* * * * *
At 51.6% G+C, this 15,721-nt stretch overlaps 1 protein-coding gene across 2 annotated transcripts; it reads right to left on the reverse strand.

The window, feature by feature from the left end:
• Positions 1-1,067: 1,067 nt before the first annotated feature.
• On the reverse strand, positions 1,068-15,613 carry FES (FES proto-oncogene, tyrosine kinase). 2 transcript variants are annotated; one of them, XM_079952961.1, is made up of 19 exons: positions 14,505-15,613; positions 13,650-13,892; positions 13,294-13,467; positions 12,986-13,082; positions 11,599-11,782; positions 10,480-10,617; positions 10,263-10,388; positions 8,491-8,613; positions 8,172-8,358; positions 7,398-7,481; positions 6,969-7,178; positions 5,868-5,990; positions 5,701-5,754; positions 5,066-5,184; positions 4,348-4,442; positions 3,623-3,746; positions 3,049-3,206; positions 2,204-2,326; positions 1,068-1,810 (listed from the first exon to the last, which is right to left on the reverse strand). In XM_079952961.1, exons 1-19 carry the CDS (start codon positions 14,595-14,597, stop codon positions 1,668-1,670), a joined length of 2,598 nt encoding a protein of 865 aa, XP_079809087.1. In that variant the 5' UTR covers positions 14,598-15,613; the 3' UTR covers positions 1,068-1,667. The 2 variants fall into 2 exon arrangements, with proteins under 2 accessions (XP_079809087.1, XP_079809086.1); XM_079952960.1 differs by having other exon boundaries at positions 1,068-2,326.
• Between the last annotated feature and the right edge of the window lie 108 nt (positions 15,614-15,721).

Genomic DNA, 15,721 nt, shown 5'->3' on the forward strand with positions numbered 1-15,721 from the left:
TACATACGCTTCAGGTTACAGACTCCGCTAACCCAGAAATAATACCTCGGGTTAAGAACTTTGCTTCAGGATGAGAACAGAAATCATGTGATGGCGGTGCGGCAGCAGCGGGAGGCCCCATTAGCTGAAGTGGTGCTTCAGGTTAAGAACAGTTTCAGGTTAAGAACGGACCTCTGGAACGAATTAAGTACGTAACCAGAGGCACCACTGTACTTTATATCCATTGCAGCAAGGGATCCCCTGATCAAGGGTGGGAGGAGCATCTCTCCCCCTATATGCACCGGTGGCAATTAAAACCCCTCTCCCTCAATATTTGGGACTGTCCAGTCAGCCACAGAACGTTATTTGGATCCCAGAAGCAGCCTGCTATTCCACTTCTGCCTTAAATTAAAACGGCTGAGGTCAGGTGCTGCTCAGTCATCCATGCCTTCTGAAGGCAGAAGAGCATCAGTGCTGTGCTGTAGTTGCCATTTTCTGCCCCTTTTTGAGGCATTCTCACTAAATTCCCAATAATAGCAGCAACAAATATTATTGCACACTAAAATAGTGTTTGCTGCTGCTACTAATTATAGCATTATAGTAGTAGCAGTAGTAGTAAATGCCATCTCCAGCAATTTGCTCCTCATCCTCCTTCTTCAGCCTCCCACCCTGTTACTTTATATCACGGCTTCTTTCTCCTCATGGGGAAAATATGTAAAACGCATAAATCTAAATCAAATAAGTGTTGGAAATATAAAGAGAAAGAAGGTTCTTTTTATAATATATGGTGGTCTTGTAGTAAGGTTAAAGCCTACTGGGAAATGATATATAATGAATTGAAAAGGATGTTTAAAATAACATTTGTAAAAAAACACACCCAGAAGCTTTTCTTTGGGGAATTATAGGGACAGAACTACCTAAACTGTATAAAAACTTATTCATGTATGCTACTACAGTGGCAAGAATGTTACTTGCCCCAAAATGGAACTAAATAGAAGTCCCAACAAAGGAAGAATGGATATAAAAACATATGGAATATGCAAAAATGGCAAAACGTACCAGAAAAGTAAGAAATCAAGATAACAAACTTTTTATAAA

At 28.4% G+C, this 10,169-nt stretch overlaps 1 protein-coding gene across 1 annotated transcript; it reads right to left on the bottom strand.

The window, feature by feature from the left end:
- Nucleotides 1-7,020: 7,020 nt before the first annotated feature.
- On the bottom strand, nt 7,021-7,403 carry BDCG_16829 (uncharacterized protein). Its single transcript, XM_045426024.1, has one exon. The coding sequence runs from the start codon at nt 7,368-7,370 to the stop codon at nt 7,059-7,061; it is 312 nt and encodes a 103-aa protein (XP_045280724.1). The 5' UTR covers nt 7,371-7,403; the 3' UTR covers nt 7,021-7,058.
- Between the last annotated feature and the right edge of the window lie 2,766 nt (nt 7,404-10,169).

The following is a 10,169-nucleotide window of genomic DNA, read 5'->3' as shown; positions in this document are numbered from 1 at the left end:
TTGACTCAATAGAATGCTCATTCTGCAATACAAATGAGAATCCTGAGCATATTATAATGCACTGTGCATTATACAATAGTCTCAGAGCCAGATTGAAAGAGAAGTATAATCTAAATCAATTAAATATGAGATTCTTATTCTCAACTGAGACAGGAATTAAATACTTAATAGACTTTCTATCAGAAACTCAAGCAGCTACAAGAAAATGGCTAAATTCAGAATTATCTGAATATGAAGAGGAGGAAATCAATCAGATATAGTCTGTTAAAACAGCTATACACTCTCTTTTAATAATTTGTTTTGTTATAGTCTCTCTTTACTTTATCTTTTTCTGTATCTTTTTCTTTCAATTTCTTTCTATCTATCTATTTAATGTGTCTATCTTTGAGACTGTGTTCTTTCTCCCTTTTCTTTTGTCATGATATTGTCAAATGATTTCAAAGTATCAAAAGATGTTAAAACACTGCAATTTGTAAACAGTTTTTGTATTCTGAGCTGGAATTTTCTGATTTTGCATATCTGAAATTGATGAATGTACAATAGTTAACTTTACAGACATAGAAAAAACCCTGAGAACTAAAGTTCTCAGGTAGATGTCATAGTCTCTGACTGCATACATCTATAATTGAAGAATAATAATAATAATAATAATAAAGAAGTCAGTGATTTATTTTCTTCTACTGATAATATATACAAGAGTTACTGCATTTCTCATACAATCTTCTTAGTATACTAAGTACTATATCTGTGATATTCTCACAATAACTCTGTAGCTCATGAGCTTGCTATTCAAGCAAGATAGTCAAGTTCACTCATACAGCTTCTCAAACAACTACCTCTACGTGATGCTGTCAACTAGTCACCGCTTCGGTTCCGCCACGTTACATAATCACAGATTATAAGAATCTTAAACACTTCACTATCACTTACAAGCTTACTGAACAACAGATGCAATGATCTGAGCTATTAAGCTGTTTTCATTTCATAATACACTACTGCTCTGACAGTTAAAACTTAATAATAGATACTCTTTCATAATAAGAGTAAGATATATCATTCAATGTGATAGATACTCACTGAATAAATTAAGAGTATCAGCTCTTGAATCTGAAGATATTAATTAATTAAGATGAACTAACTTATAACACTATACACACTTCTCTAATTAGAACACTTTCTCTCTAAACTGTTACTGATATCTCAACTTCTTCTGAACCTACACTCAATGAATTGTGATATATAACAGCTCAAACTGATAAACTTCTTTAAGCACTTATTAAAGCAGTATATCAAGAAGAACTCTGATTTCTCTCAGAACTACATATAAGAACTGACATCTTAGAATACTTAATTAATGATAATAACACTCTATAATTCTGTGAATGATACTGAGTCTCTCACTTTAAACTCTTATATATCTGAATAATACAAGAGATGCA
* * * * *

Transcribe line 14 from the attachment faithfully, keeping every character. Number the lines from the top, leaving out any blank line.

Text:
TTGACTCAATAGAATGCTCATTCTGCAATACAAATGAGAATCCTGAGCATATTATAATGCACTGTGCATTATACAATAGTCTCAGAGCCAGATTGAAAGAGAAGTATAATCTAAATCAATTAAATATGAGATTCTTATTCTCAACTGAGACAGGAATTAAATACTTAATAGACTTTCTATCAGAAACTCAAGCAGCTACAAGAAAATGGCTAAATTCAGAATTATCTGAATATGAAGAGGAGGAAATCAATCAGATATAGTCTGTTAAAACAGCTATACACTCTCTTTTAATAATTTGTTTTGTTATAGTCTCTCTTTACTTTATCTTTTTCTGTATCTTTTTCTTTCAATTTCTTTCTATCTATCTATTTAATGTGTCTATCTTTGAGACTGTGTTCTTTCTCCCTTTTCTTTTGTCATGATATTGTCAAATGATTTCAAAGTATCAAAAGATGTTAAAACACTGCAATTTGTAAACAGTTTTTGTATTCTGAGCTGGAATTTTCTGATTTTGCATATCTGAAATTGATGAATGTACAATAGTTAACTTTACAGACATAGAAAAAACCCTGAGAACTAAAGTTCTCAGGTAGATGTCATAGTCTCTGACTGCATACATCTATAATTGAAGAATAATAATAATAATAATAATAAAGAAGTCAGTGATTTATTTTCTTCTACTGATAATATATACAAGAGTTACTGCATTTCTCATACAATCTTCTTAGTATACTAAGTACTATATCTGTGATATTCTCACAATAACTCTGTAGCTCATGAGCTTGCTATTCAAGCAAGATAGTCAAGTTCACTCATACAGCTTCTCAAACAACTACCTCTACGTGATGCTGTCAACTAGTCACCGCTTCGGTTCCGCCACGTTACATAATCACAGATTATAAGAATCTTAAACACTTCACTATCACTTACAAGCTTACTGAACAACAGATGCAATGATCTGAGCTATTAAGCTGTTTTCATTTCATAATACACTACTGCTCTGACAGTTAAAACTTAATAATAGATACTCTTTCATAATAAGAGTAAGATATATCATTCAATGTGATAGATACTCACTGAATAAATTAAGAGTATCAGCTCTTGAATCTGAAGATATTAATTAATTAAGATGAACTAACTTATAACACTATACACACTTCTCTAATTAGAACACTTTCTCTCTAAACTGTTACTGATATCTCAACTTCTTCTGAACCTACACTCAATGAATTGTGATATATAACAGCTCAAACTGATAAACTTCTTTAAGCACTTATTAAAGCAGTATATCAAGAAGAACTCTGATTTCTCTCAGAACTACATATAAGAACTGACATCTTAGAATACTTAATTAATGATAATAACACTCTATAATTCTGTGAATGATACTGAGTCTCTCACTTTAAACTCTTATATATCTGAATAATACAAGAGATGCA